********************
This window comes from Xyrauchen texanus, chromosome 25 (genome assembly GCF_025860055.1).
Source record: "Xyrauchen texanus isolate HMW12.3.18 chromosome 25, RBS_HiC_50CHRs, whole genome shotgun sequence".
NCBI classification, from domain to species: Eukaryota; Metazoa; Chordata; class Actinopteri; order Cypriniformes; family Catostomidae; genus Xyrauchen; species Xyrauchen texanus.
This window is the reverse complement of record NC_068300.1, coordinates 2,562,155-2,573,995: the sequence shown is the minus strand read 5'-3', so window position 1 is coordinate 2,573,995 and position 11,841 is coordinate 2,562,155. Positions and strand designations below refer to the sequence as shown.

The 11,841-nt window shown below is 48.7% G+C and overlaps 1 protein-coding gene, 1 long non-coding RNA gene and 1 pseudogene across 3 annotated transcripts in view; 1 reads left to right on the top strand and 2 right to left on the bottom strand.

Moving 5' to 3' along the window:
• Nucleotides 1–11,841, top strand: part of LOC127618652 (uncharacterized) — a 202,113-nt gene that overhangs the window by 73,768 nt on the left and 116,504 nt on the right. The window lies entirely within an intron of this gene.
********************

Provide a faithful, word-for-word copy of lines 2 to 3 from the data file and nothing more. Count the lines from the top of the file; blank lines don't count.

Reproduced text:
Source record: "Xyrauchen texanus isolate HMW12.3.18 chromosome 25, RBS_HiC_50CHRs, whole genome shotgun sequence".
NCBI classification, from domain to species: Eukaryota; Metazoa; Chordata; class Actinopteri; order Cypriniformes; family Catostomidae; genus Xyrauchen; species Xyrauchen texanus.